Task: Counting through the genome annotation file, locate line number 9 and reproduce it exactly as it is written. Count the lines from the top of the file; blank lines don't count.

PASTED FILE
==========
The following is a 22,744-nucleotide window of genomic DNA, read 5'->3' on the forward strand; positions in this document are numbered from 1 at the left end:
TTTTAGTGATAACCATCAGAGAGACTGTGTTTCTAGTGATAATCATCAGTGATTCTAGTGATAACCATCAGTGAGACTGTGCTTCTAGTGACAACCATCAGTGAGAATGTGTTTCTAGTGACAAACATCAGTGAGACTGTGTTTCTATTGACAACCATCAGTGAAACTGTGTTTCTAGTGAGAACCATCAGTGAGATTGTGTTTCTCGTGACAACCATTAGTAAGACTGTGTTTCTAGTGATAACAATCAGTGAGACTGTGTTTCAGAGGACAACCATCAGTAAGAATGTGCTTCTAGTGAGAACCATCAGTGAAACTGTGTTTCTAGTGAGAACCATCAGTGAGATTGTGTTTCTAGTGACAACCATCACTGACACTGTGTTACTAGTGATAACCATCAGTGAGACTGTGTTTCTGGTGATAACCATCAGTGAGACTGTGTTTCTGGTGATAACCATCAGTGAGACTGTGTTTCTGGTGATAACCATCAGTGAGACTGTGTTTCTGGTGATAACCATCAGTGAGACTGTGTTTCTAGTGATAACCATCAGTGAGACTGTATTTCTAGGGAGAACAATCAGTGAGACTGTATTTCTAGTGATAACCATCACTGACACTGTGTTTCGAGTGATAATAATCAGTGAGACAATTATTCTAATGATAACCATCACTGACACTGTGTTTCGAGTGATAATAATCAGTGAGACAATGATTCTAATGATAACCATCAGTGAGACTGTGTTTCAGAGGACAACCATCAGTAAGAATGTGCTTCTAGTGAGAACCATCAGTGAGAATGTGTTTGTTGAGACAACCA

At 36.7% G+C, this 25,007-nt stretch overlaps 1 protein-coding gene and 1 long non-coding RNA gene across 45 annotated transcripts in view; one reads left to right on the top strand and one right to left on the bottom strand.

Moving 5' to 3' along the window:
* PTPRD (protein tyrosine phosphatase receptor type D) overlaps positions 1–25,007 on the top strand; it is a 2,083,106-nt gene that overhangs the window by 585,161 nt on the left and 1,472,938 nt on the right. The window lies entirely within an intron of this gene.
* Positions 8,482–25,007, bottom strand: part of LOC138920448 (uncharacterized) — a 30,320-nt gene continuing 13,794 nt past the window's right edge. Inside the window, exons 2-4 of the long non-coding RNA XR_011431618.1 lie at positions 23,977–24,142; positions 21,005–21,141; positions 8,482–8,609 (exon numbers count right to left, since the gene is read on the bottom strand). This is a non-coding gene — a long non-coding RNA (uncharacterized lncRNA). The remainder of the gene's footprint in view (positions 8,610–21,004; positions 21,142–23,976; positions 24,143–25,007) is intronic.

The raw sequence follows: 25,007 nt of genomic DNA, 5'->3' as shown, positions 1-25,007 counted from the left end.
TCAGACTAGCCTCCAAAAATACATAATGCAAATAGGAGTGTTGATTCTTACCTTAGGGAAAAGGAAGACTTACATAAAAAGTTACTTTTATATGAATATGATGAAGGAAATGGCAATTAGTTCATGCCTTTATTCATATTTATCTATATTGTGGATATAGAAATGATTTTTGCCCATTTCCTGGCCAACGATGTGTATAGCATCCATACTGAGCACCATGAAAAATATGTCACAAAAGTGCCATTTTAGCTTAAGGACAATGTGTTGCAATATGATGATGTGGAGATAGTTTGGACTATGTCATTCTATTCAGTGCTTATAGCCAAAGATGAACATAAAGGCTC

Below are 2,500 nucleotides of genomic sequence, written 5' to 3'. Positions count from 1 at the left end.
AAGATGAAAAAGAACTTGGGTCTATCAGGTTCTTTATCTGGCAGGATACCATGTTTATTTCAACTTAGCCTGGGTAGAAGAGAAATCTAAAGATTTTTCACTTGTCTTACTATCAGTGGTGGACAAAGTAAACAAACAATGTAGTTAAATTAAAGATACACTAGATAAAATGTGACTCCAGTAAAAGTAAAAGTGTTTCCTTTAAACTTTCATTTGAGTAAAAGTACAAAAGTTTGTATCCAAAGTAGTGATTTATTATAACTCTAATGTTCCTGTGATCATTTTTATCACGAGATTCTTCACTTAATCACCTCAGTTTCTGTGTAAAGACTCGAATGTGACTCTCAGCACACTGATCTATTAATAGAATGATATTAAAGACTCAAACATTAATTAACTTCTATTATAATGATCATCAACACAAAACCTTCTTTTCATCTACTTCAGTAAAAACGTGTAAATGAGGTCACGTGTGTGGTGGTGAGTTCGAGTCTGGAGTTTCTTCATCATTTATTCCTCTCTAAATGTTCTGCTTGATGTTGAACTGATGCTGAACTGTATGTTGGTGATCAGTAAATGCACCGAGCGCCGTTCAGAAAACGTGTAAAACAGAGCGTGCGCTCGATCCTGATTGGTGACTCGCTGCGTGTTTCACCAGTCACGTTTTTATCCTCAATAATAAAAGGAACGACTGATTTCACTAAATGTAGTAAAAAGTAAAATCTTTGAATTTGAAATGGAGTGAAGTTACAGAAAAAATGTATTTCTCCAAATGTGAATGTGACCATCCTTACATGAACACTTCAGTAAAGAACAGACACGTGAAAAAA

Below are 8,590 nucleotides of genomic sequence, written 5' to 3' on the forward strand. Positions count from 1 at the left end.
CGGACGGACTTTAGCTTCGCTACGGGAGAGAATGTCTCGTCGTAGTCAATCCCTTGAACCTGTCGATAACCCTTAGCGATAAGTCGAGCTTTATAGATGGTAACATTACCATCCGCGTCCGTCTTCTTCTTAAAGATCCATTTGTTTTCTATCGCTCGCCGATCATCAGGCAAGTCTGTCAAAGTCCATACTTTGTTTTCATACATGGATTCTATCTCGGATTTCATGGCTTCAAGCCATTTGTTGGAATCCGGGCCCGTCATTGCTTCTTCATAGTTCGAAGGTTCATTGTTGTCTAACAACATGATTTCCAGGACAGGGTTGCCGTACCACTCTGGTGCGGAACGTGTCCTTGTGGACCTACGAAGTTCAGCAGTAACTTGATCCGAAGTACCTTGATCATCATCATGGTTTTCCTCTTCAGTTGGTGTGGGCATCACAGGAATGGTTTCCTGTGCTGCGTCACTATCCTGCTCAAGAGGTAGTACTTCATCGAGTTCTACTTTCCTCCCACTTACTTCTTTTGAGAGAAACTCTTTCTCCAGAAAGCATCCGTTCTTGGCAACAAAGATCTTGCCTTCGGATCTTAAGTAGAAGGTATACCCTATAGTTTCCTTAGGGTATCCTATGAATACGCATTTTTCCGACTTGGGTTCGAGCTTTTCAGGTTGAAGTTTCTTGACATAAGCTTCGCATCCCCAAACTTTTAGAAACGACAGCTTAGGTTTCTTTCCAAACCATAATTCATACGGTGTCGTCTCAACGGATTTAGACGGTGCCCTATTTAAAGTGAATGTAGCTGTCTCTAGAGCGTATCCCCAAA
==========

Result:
Below are 2,500 nucleotides of genomic sequence, written 5' to 3'. Positions count from 1 at the left end.